Billionaire investor Carl Icahn has a warning for the U.S. economy: there is too much money in the system and the markets will eventually have a reckoning.

In an interview Monday with CNBC, Icahn warned that the economy may be heading toward a "crisis" and that it may "hit the wall" in the long run. The primary problem he sees is an overextended money supply from trillions of dollars spent in stimulus measures and asset buying by the Federal Reserve to address the COVID-19 pandemic.

“I really think there will be a crisis the way we are going, the way we are printing money, the way we are going into inflation,” Icahn warned.

Since March 2020, Congress has enacted several multitrillion-dollar stimulus bills to protect workers and keep companies afloat as the pandemic forced the economy into a shutdown. President Joe Biden has been advocating for the passage of a pair of new infrastructure and social spending bills that each will cost over $1 trillion. The bills have been bogged down in Congress amid infighting within Biden’s Democratic Party.

On the monetary policy side, the Federal Reserve launched a $120 billion per month asset purchasing program to inject liquidity into the markets and nudge an economic recovery forward. Icahn’s remarks may dovetail well with arguments from Fed officials who believe the time has come to begin tapering off the asset-buying program starting in November.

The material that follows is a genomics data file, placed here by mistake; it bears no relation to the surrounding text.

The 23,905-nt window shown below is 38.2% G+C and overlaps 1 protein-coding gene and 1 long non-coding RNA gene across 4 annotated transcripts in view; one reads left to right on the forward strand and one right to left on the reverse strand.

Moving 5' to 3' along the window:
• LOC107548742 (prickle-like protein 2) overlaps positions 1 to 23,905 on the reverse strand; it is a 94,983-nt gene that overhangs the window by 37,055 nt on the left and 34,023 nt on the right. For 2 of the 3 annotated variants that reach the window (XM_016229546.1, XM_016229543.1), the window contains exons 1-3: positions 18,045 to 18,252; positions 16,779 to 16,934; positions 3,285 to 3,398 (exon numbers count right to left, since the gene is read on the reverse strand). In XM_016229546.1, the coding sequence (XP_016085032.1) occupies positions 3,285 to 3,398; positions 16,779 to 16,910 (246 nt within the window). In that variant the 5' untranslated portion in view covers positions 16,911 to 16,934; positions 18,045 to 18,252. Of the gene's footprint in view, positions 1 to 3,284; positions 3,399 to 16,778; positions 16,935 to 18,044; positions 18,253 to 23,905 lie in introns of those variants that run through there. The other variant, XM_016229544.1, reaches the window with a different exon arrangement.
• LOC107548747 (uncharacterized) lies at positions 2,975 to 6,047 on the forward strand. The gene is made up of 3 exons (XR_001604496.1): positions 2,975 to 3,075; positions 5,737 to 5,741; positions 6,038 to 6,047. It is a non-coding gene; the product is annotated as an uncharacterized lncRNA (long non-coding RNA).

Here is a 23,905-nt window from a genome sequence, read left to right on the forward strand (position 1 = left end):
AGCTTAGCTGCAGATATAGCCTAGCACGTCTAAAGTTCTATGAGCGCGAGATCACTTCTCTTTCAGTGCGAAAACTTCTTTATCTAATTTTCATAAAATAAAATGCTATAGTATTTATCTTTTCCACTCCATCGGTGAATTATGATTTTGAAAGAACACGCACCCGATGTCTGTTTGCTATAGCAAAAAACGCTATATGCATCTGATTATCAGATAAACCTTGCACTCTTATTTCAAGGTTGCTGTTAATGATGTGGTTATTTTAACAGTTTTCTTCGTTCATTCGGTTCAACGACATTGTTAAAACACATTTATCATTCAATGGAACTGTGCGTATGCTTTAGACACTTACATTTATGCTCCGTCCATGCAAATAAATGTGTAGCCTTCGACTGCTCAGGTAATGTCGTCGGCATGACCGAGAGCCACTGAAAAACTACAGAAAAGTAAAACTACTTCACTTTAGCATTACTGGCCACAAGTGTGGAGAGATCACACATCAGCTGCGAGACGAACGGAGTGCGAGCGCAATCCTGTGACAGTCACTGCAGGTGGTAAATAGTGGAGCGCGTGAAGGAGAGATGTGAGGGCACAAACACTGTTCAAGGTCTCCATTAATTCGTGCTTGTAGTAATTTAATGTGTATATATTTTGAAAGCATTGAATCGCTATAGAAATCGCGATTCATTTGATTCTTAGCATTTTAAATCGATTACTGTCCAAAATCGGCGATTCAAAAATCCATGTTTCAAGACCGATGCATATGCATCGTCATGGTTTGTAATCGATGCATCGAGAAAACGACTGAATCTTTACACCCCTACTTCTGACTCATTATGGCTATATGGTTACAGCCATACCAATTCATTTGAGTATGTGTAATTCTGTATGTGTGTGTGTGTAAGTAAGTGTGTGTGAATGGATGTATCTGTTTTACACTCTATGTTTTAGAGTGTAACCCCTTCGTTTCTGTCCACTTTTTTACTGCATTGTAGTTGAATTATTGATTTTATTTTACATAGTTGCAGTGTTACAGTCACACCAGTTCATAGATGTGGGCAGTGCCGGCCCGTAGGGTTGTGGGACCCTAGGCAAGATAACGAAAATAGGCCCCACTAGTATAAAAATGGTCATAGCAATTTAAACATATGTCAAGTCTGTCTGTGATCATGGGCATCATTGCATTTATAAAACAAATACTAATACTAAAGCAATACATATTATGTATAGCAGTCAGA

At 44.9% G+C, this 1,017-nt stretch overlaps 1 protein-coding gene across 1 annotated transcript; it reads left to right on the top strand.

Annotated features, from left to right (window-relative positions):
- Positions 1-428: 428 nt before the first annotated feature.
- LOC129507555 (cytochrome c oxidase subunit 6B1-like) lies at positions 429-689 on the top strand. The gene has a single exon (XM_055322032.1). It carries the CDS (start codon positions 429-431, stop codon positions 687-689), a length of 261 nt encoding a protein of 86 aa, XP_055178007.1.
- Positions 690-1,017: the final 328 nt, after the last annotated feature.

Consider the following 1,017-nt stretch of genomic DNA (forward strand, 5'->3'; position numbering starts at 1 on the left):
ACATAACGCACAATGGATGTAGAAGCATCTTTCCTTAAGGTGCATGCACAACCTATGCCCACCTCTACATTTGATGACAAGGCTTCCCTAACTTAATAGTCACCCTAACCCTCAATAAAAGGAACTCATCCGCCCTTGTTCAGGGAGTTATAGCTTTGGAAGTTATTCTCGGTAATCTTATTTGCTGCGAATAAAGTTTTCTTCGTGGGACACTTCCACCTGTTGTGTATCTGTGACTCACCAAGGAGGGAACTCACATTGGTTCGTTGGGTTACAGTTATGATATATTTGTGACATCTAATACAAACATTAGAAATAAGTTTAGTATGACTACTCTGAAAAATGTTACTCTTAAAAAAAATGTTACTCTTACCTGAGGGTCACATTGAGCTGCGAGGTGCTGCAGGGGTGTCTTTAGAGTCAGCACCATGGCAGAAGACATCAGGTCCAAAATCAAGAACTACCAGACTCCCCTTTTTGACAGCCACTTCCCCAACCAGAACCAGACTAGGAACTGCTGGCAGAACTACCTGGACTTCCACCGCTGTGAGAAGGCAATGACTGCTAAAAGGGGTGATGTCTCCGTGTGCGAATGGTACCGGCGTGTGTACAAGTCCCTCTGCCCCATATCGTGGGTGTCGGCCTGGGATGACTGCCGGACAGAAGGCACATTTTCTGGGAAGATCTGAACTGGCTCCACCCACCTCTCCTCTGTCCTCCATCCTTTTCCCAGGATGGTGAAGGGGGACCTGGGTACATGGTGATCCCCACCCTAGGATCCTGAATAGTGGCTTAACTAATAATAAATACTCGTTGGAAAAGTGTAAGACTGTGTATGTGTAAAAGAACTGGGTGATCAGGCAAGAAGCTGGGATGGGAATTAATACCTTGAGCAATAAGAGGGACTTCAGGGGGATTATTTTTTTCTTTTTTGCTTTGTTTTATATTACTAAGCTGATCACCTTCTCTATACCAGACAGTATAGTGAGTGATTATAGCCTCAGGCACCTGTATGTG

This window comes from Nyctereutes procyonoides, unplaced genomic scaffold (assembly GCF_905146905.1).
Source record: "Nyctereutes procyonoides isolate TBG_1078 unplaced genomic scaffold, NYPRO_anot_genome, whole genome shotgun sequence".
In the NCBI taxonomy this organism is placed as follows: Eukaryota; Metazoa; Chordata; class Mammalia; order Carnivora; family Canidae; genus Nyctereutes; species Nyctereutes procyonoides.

Both the Fed and the White House have made their concerns about inflation known, but each believes it will pass once supply chain bottlenecks ease. However, key inflation metrics have shown increases in prices that have not been witnessed since at least 1991, raising concern that this assessment could be mistaken.

Icahn was careful to note that his prediction was not intended to be taken as a market call, but cautioned that certain costs from these pandemic-era policy choices may come back to haunt the economy later.